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7 Ways to Raise Confident Kids


Some kids are just born confident. From the time they’re toddlers, it seems that difficulties just roll off their backs. Other kids seem to be constantly second-guessing themselves, even from a young age. They may be nervous to try new things, or they may take criticism so hard that they’re unable to recover from it. The good news is, even children who are not born confident can develop the skills that they need to gain confidence and maintain it.

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By Keren Perles

For kids, developing confidence is key to making their way through the growing pains of adolescence. “Confident children are able to try new things, meet and adapt to other people, and deal with mistakes when something bad happens," says clinical psychologist Dr. Suzanne Reiffel. Confidence pays an important role in every part of a kid's life—not only socially, but academically too.

High levels of confidence have been linked to better academic performance and social skills. But just telling your child “Good job!” or “You’re a star!” doesn’t build self-confidence. “Think of the ‘self’ in self-confidence,” says psychologist Dr. Erica Ross. “It’s the child’s own viewpoint that matters.” As a parent, what can you do to support your kid's inner cheerleader?

Focus on Strengths

Help your child realize what's special about her. For example, she might like to play basketball, draw, take care of her baby brother, or care for animals. These strengths don't need to be things that she's “the best” at, or even things she's succeeded in—they're just her unique interests that make her who she is. Appreciating these attributes can give her a boost when she encounters difficulties.

Make Goals

Have your child set a realistic goal. Guide him to make one that's not too tough, but hard enough that he'll really have something to be proud of, like mustering up the courage to jump off the diving board, or learning how to ride a bike. When he reaches that goal, commemorate his accomplishment and help him remember that proud moment by making a certificate or ribbon to put on the closet door where he'll see it every day.

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Practice Confident Body Language

Recent studies show that acting confident actually makes you feel more confident. Teach your kid to use this fake-it-til-you-make-it strategy, speaking with a strong voice and holding his head high every day. As an added plus, other people are drawn to confidence, so your child will also have a chance to make some more friends, says Reiffel. Acting confident even when he's not feeling that way will also help keep bullies away, who often look for kids who seem insecure.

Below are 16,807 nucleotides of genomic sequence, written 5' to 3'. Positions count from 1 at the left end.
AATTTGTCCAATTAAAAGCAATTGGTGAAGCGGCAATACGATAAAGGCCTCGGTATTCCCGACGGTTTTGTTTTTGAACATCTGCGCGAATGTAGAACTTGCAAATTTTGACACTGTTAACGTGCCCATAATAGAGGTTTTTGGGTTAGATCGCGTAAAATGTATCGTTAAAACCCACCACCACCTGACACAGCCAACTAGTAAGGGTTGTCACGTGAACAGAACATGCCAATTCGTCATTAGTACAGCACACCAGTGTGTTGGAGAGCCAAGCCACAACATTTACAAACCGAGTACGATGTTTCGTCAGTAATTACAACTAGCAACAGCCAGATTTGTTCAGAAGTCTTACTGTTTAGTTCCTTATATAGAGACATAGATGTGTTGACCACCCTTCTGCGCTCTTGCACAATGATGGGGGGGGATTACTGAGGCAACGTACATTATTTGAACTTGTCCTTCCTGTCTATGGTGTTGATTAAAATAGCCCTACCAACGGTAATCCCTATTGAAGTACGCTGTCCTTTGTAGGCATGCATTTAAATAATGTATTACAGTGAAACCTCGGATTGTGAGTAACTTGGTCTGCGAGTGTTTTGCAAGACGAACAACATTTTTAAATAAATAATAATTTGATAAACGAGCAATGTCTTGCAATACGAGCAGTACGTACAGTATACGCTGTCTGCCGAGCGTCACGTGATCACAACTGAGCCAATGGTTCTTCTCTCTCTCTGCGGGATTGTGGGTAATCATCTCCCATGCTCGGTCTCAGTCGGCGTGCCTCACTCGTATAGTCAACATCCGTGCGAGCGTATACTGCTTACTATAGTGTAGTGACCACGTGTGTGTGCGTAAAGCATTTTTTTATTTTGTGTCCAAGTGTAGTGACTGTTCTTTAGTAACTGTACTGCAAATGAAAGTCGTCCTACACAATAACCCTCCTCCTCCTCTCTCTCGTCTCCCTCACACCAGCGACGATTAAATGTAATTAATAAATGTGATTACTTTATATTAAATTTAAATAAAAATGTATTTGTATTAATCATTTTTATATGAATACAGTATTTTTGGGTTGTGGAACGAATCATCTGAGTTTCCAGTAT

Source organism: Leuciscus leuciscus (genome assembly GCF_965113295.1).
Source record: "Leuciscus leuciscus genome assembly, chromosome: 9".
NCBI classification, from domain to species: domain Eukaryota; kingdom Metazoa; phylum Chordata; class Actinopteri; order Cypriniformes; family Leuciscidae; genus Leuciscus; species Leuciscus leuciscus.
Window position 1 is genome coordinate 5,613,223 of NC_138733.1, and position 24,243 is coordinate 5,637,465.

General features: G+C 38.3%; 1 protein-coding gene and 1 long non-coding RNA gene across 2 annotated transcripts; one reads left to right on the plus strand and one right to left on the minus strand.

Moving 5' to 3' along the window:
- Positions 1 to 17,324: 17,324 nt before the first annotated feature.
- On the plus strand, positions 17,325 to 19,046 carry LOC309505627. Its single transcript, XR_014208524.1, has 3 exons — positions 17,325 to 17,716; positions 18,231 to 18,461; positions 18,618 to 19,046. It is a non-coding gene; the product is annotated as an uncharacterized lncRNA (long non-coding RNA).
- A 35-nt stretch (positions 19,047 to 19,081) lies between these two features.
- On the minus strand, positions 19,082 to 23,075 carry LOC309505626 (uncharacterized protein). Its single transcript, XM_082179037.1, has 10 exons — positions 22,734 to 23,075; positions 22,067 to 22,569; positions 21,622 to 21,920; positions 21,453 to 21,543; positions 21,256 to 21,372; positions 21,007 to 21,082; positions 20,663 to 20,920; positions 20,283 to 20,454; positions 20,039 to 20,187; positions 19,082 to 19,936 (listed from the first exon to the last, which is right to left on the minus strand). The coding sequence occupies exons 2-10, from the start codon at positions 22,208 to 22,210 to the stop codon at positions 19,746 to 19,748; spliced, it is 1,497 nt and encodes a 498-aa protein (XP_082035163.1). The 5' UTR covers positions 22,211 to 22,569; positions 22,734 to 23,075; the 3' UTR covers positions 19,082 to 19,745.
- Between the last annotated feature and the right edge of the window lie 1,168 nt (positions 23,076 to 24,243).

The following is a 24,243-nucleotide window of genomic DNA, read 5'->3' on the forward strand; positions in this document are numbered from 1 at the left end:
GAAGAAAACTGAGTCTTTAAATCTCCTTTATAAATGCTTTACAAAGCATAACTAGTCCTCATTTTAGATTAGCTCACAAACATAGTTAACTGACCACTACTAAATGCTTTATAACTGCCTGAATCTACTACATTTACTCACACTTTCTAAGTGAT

Encourage Self-Evaluation

This one might surprise you—a great way to help your child develop some solid self-confidence is to let her evaluate herself first before giving your feedback. Ask, "How do you think you did?" and "What do you think you did well?" and then follow-up with your own praise after. This teaches her the valuable principle of looking within for confidence and assurance, instead of just basing her self-esteem on others' approval.

Praise Effort, Not Results

When pouring on the praise for an achievement, focus on the effort your child put in and not the result. For example, say, "Wow, those hours shooting hoops in the driveway really paid off!" or "I'm so proud of all the hard work you did to get the A!" Directing his attention this way will demonstrate that it's trying his best and not being the best that's important. It will also make his self-esteem more resilient if he doesn't make the cut next time.

Model Confidence

Having a confident kid starts with having confidence yourself. Through modeling confidence at home, "you can give your child a love of learning, a love of challenges, a love of working towards a goal," says Ross. Tearing yourself down and being self-critical is contagious behavior, but being a confident parent gives your child a positive example to refer to when he's feeling self-doubt.

Teach How to React to Criticism

In their "Charge Up Your Confidence Tool Kit For Kids," Reiffel and Ross include a tool called "4,999 pieces." A child should think of his confidence as a five-thousand piece puzzle. When he receives criticism, he should realize that it only affects one piece of the puzzle, but that there are still 4,999 pieces that he can feel proud of. Encourage him by making him aware that if someone is giving him constructive criticism, it means that person believes he's capable of great things.

Self-confidence might not sprout overnight, but these approaches will get your kid on the path to empowerment. A confident child is be able to face whatever the world throws at her. When she doesn't get a part in a play, when she doesn't make a team, when someone whose opinion she respects gives her criticism, it is her confidence that will help her pull through and learn from the experience, rather than getting bogged down in disappointment. 

Is a bully wearing away at your kid's confidence? Check out these 7 ways to help kids cope with bullying.